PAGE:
Brace yourselves: scholars say the simultaneous debates surrounding abortion rights and gun control may have propelled Americans into the most polarizing chapter yet in modern history.
And that’s despite particularly divisive 2016 and 2020 election cycles (culminating in the Jan. 6 Capitol riots), when most people speculated the divisions had reached their peak.
“Historians say that we are at levels of polarization now in this country that we have not seen since the 1850s, prior to the Civil War,” says Dr. Bill Doherty, a professor in the department of Family Social Science at the University of Minnesota and co-founder of Braver Angels, an organization that offers training to help bridge the country’s political and cultural divide.
In an interview with KARE 11’s Karla Hult, Doherty noted several factors that scholars feel have deepened political and social divisions, from social media, to “media silos,” to the growing inequality within globalization, to gerrymandering that contributes to more “extreme” political candidates. And Doherty elaborated on why he feels the country’s current conversations – heightened in sensitivity by the U.S. Supreme Court’s imminent decision on Roe v. Wade and the Uvalde school shooting – have only exacerbated the crisis.
“What's happened is we have some powerfully hot-button issues that are increasingly dividing us as we get people who are more desperate for change and others who are desperate to resist that change,” he says.
Why these issues further divide us: “It deals with life.”:
Regardless of a person’s stance on abortion rights, scholars uniformly portray it as one of the most, if not the most, divisive social and political debate in the United States.
“We’re dealing with life, right? We’re dealing with the humanity here, with religion, with deep values about the preservation of life and the autonomy and health of women. So it’s become a lightning-rod issue – in the United States, more than in most of the world – because, I think, it deals with life, it deals with autonomy. It deals with religion,” Doherty says.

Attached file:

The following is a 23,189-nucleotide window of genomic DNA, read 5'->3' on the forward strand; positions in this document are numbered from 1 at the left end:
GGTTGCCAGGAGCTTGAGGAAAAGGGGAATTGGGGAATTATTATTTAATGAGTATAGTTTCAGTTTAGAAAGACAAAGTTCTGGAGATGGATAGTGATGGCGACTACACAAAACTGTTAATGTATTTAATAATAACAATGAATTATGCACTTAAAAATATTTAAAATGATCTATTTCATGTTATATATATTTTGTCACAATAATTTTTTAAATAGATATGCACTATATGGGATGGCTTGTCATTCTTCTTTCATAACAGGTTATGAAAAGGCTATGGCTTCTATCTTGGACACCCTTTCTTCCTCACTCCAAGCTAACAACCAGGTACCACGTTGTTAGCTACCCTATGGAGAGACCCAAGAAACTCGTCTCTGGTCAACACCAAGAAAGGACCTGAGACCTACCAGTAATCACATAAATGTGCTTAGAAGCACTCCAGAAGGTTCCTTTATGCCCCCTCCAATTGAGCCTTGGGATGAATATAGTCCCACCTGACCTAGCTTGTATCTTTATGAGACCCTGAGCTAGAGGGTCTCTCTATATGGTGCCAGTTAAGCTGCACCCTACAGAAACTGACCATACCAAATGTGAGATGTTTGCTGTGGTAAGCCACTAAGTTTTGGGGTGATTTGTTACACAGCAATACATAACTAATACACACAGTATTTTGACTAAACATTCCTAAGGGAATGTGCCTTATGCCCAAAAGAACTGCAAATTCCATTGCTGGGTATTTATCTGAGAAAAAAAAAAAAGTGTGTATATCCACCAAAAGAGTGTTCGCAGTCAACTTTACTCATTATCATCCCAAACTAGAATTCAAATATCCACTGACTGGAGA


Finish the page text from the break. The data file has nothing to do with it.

And Doherty believes closely-held principles also explain why the gun control debate continues to dominate national discussions.
“Guns have become something that, for many people in this country, are a right that is like the right to free speech, the right to religion. And many fear about what will happen if that right is infringed upon. And then you have – on the other side – people who are fearful, understandably, about the toll that guns are taking. The suicides and homicides, let alone mass shootings. So we have fear and concern on both sides,” he suggests.
Doherty further noted people should not assume that polls – many of which suggest 90% of the American public support some measure of gun control – reflect the true reality of where people stand.
“How people answer polls is different than how they regard a particular piece of legislation,” he says, adding: “There have been states that have had referendums on gun control that did not pass, even though the polls indicated that the majority of people would be for it.”
And Doherty notes that although the country is focused this month on abortion rights and gun control, the last several years of discussions - related to racial reckoning, the pandemic and, more recently, the war in Ukraine - have also driven a wedge between people who may not agree on the proper course of action. Single-issue voters also play an outsized role in driving the debate and division, he notes.
So what now? Advice for how YOU can help bridge the divide:
The good news? Doherty and other communication experts believe each of us – individually, within our own conversations – can play a part in bridging the country’s political and social divide, even when broaching these sensitive subjects.
In 2016, Doherty co-founded Braver Angels when he and others realized American leaders and the general public needed thoughtful instruction and reminders on how to communicate in a productive and respectful manner. Today, Braver Angels staff lead workshops for so-called “Reds” and “Blues” in every state and at every level from individual families to the U.S. Congress.
“There is more of a demand, if you will, because a lot of people are getting exhausted about the polarization and frightened for the country,” he says.
The Braver Angels advice is both instinctive and based on decades of research. And Doherty always begins by recommending respect between those who disagree.
“One thing we can do is to try not to convince loved ones to change their minds about political issues that they feel strongly about. If you set out to change somebody’s mind, to straighten them out, to give them the facts that they’re lacking, they’re going to resist that,” he said.